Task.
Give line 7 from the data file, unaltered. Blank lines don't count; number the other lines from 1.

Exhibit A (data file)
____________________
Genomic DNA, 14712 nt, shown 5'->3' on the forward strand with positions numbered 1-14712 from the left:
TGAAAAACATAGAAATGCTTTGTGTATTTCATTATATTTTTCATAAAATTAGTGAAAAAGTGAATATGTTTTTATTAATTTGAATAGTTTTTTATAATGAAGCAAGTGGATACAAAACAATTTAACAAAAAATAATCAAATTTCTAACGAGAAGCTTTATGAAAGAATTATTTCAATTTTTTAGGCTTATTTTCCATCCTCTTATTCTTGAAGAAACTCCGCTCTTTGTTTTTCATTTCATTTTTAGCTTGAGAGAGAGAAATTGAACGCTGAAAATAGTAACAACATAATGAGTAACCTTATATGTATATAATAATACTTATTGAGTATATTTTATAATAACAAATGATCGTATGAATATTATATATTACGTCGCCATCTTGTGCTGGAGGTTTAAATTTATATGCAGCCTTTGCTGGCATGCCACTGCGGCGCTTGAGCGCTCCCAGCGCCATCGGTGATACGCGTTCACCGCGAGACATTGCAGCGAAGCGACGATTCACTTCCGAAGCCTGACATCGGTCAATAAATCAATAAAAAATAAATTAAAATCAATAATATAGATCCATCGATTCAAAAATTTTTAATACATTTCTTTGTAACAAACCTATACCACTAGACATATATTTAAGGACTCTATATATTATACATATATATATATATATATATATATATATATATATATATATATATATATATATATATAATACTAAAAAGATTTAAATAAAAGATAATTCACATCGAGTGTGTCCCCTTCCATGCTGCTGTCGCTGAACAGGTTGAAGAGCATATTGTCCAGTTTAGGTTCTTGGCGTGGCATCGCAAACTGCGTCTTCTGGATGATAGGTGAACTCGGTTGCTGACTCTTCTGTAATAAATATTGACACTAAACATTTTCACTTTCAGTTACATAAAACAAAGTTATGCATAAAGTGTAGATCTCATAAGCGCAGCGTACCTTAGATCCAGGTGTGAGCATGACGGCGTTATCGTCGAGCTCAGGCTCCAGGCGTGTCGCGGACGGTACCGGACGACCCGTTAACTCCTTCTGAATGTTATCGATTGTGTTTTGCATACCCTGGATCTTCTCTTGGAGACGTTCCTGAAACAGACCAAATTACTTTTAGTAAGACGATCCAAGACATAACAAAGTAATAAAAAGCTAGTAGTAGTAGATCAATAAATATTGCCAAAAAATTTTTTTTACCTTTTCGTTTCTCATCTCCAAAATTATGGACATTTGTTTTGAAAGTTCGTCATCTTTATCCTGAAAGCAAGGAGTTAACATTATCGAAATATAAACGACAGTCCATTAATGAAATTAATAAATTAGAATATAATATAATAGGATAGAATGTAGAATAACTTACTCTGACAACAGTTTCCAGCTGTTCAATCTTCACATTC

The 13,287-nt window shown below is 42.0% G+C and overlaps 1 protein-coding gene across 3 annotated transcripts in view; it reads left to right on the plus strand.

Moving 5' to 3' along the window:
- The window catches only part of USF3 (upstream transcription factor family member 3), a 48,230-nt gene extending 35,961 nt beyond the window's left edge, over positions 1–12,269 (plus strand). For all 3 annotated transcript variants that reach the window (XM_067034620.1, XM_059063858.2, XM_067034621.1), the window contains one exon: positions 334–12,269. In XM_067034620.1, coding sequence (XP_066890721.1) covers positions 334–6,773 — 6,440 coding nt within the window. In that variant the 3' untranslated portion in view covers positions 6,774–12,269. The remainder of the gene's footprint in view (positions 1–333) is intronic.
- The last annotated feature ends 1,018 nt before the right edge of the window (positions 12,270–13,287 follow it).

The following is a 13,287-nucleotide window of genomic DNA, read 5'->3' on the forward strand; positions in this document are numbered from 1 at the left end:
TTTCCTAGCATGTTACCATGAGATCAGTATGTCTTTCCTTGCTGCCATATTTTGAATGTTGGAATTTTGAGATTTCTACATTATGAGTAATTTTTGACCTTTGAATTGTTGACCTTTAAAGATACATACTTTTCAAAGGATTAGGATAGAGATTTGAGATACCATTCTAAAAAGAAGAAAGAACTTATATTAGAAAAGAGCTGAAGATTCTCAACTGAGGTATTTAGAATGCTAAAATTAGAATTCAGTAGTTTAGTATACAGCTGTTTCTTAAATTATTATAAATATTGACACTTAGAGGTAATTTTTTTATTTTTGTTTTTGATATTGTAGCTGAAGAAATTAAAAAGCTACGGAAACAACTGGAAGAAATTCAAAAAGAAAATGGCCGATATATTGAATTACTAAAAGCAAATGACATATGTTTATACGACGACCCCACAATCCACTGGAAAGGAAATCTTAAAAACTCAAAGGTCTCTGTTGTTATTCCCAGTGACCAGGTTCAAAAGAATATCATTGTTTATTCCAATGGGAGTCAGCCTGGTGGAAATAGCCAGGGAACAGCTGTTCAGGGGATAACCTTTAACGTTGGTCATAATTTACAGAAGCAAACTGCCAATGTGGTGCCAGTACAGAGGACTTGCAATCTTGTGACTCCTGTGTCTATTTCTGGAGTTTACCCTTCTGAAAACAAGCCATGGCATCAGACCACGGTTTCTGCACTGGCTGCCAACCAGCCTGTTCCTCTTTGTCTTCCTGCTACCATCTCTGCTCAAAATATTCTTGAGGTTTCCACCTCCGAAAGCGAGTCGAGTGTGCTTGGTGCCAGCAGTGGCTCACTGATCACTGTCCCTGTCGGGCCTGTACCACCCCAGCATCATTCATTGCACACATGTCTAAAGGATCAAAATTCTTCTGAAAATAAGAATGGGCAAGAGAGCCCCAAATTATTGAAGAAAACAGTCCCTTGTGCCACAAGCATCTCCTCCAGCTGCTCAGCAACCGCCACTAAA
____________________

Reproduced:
The following is a 13,287-nucleotide window of genomic DNA, read 5'->3' on the forward strand; positions in this document are numbered from 1 at the left end: